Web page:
Bayat’s staunch support of women’s and children’s rights stems from feeling strongly about the mistreatment women and children often face, and she frequently raises her voice against such injustices.
“Relating it to my work as an actor, I try to portray it sensitively in serials, such as when I’m playing a criminal-minded woman. I cannot glamourise injustice and such a character should be able to bring awareness amongst people, such as my character in Tum Kaun Piya, in which I play a mother-in-law who represents a mindset from hell, and who gets her retribution in the end.”
Hina firmly believes that, since artists have a voice and presence amongst the masses, they have a moral and social responsibility to uphold the right values. “Even something natural, such as speaking our own language, becomes important when people feel superior in speaking English rather than Urdu in front of others — feel proud of your language. Our religious beliefs and norms cannot be negated by us, as we are constantly in the public eye and we need to set an example,” she emphasises.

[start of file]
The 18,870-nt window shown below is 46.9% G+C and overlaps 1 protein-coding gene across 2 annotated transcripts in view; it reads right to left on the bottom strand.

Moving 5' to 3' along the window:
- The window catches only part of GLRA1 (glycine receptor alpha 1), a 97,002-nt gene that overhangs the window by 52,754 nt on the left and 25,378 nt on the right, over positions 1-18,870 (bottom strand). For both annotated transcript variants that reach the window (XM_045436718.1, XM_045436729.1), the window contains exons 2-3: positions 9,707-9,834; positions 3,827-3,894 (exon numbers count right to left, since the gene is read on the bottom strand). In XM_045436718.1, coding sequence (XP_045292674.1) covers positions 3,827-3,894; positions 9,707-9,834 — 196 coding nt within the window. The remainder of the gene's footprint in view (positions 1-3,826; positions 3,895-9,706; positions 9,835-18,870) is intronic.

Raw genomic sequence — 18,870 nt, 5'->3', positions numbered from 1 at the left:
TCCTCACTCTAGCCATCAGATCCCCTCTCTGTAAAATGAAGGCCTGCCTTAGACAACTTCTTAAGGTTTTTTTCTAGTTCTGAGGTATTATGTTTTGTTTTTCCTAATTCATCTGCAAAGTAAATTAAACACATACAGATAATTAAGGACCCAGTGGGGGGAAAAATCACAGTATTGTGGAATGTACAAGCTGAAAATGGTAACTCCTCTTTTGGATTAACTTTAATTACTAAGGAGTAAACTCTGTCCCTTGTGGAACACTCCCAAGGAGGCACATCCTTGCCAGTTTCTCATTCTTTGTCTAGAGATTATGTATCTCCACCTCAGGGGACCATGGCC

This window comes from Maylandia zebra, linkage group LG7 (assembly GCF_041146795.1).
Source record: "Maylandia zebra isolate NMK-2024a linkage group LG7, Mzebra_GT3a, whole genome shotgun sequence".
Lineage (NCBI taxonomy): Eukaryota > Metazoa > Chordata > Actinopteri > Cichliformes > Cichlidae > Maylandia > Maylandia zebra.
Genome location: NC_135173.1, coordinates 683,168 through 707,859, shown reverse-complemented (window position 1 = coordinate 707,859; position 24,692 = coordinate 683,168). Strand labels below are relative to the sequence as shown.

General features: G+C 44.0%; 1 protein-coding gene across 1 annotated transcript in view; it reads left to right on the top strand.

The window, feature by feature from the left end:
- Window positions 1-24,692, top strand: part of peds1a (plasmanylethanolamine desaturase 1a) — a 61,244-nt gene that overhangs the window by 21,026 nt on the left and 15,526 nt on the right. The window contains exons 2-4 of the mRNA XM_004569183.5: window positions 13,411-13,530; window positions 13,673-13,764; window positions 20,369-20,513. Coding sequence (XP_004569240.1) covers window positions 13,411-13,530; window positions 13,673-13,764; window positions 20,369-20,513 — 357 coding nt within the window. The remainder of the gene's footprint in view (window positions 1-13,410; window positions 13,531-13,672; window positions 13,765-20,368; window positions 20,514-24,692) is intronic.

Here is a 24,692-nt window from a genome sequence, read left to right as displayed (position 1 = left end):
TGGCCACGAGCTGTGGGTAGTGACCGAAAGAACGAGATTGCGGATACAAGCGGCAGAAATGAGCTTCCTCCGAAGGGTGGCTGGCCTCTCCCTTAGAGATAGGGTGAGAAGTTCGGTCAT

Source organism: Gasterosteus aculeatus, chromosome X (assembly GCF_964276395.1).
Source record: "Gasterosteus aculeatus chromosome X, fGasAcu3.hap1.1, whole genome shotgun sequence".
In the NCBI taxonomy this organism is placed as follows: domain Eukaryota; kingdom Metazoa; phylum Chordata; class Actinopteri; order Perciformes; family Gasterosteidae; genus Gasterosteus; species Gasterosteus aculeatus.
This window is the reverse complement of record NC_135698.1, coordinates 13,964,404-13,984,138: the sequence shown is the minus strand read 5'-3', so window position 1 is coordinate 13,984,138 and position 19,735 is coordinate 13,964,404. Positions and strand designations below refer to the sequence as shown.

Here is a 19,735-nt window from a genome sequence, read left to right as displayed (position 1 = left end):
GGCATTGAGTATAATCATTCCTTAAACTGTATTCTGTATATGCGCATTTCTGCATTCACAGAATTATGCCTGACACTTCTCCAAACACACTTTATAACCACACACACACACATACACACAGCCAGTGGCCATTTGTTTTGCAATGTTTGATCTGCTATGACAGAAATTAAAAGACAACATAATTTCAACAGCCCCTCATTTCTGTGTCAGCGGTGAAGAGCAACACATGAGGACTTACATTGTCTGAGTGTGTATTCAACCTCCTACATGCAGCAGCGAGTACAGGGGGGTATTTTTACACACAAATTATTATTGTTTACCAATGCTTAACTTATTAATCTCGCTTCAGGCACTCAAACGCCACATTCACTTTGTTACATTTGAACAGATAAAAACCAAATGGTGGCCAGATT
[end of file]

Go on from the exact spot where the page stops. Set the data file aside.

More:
Given her strongly held views, I wonder where does Hina draw her inspiration from? The youngest of four sisters, Hina remained close to her mother and is still influenced by her tremendously.
“I used to think that I would die if Ammi wasn’t there, but life goes on. Having been so close to her — like a tich button — she not only shaped my mind and sensibilities, my activism comes from her too, as does my sense of right and wrong and being vocal about it is all because of her.
“My love for art, theatre, cinema, music comes from her too. I’m also very close to my sisters, their children are my children and this is very precious to me as I don’t have children of my own. My husband is my best friend and like a son to my father.”
It’s obvious that any mother would be proud of raising a daughter like Hina Khawaja Bayat.
Originally published in Dawn, ICON, September 26th, 2021